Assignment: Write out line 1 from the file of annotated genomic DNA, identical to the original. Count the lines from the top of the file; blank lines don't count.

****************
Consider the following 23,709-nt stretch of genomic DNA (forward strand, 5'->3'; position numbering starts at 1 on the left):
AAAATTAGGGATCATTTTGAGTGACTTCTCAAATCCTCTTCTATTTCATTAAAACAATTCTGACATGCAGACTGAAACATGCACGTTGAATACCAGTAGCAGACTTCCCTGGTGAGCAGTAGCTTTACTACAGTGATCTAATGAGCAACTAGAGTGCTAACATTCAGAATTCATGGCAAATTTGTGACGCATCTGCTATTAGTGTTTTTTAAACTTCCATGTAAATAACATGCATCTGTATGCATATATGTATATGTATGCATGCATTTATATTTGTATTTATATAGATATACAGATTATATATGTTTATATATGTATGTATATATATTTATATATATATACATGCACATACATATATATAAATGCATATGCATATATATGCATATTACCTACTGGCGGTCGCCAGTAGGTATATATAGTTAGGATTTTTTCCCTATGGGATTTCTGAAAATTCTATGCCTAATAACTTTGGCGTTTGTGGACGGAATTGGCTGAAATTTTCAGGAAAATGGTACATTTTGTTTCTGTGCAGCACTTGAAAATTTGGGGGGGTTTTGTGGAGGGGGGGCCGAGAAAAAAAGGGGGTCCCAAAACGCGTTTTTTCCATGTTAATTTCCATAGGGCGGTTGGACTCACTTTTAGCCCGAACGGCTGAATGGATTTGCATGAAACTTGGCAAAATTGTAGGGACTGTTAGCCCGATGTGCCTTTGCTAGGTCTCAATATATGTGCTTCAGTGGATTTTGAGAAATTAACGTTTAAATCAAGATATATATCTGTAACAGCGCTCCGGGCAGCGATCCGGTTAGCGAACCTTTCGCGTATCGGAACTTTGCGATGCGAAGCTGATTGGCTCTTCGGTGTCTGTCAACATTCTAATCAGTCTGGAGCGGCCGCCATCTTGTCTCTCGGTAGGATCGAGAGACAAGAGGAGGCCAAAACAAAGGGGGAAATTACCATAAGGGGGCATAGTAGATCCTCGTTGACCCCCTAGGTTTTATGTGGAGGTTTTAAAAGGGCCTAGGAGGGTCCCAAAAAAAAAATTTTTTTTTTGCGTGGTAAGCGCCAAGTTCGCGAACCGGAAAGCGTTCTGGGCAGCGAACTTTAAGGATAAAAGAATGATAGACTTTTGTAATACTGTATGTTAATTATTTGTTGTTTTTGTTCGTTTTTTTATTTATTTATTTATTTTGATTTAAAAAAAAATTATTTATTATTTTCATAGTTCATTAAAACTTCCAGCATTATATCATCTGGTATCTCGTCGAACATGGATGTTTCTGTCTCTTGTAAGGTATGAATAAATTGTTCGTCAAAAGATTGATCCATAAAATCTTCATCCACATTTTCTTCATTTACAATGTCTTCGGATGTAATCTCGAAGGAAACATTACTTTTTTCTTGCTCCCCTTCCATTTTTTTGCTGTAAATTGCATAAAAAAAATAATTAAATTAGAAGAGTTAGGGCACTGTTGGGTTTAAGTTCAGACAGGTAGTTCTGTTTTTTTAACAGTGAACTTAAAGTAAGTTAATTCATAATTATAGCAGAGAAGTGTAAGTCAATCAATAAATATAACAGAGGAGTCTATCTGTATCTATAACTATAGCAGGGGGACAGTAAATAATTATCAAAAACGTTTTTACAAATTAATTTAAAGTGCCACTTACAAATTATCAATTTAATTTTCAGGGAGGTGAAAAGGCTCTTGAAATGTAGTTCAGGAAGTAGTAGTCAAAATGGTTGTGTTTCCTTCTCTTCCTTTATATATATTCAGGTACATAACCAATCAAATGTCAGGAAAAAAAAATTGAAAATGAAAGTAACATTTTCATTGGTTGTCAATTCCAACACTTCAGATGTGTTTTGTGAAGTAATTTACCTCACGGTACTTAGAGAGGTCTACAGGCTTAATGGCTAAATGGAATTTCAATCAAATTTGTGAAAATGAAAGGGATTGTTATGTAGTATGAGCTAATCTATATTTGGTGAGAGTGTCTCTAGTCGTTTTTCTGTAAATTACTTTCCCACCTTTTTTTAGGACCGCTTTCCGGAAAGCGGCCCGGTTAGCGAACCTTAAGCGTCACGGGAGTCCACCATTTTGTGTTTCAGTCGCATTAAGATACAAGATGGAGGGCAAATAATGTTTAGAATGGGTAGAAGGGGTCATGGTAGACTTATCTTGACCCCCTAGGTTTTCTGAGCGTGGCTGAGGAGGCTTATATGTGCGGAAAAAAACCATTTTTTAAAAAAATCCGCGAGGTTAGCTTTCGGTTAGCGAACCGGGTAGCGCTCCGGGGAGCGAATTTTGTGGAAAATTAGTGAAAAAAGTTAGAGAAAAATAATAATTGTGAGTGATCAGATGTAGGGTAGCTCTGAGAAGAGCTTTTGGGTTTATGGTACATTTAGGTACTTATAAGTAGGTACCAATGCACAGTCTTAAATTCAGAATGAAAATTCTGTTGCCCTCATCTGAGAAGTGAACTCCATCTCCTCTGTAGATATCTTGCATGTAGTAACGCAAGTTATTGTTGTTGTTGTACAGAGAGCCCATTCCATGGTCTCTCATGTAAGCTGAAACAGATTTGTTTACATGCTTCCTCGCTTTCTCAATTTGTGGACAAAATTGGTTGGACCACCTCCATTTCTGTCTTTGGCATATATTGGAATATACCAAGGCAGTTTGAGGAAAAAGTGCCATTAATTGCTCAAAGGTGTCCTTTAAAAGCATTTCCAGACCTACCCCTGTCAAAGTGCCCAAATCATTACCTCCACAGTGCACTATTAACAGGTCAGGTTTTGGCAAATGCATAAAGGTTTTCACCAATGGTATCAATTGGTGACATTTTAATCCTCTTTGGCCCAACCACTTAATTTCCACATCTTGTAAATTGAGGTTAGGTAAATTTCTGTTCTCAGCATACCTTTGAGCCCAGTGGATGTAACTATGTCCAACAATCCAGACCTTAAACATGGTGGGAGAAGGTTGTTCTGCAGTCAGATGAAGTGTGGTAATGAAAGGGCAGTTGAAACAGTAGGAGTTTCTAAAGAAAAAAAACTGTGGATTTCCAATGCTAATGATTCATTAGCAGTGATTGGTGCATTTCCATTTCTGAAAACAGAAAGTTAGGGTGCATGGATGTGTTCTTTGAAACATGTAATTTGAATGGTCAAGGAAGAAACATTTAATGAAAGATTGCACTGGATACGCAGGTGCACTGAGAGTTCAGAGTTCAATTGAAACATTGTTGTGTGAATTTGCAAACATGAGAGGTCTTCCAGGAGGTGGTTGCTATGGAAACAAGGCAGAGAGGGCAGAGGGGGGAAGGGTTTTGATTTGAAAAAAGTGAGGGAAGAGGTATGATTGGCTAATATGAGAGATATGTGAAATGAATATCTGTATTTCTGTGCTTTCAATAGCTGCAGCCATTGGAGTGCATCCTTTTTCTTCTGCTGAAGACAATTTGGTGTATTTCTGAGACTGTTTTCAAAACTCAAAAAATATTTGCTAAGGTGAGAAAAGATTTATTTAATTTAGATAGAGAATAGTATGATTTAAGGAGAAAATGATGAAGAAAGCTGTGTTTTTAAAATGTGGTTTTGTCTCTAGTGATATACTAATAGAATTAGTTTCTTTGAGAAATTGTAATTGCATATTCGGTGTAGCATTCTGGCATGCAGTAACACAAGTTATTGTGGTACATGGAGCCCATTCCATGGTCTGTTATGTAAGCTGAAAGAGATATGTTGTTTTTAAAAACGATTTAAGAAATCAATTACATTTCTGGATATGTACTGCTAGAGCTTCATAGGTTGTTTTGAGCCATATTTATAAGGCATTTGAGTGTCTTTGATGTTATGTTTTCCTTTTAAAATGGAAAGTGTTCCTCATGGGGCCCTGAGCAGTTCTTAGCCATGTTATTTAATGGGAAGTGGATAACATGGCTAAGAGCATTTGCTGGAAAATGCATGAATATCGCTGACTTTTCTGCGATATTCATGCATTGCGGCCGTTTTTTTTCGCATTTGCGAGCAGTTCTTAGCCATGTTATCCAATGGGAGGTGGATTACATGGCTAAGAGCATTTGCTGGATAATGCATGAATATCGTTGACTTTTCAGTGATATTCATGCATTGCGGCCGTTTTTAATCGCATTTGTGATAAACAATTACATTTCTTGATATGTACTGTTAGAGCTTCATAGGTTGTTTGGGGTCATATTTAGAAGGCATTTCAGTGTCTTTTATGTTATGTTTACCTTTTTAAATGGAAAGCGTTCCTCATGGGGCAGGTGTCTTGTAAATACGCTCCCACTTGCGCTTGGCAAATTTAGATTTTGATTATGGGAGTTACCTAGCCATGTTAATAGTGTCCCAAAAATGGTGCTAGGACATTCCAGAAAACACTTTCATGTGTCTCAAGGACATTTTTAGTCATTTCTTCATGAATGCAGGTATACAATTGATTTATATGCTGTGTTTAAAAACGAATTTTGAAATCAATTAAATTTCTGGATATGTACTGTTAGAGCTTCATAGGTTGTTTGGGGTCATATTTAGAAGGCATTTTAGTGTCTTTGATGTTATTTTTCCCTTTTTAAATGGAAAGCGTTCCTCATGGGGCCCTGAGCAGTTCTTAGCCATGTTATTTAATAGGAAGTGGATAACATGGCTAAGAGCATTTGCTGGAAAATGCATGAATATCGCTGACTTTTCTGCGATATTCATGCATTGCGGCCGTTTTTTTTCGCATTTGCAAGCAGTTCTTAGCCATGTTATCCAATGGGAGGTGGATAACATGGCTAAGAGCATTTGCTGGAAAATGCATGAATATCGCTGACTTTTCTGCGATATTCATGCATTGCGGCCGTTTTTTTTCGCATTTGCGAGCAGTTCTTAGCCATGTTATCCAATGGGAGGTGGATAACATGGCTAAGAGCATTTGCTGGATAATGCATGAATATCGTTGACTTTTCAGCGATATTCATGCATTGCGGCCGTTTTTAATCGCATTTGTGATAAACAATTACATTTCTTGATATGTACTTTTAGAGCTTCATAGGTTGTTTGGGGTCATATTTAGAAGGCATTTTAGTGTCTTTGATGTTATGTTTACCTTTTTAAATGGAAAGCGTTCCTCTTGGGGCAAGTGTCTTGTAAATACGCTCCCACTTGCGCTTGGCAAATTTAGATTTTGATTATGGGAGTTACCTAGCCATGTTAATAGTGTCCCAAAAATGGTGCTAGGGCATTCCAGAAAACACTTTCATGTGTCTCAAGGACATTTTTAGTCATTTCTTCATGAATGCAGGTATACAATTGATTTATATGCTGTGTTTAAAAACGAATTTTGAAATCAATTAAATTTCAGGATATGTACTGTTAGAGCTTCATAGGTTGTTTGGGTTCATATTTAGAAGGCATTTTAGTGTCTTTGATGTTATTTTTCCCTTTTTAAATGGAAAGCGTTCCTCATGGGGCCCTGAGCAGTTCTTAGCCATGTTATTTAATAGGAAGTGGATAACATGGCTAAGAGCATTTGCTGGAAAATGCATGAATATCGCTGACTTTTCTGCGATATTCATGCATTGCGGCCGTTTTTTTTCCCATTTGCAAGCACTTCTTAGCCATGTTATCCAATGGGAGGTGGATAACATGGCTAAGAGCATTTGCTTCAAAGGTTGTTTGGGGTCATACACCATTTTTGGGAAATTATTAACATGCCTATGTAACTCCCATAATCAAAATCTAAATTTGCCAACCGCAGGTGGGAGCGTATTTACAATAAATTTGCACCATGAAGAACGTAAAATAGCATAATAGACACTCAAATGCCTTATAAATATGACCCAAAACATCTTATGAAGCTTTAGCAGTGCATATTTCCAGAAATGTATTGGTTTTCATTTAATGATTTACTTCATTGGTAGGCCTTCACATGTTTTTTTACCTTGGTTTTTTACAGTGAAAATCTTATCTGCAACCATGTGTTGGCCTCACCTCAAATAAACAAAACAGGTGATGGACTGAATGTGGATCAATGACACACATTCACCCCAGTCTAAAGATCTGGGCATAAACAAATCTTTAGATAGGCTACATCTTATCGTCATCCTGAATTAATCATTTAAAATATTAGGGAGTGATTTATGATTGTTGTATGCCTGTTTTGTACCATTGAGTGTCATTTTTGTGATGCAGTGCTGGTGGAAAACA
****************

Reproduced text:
Consider the following 23,709-nt stretch of genomic DNA (forward strand, 5'->3'; position numbering starts at 1 on the left):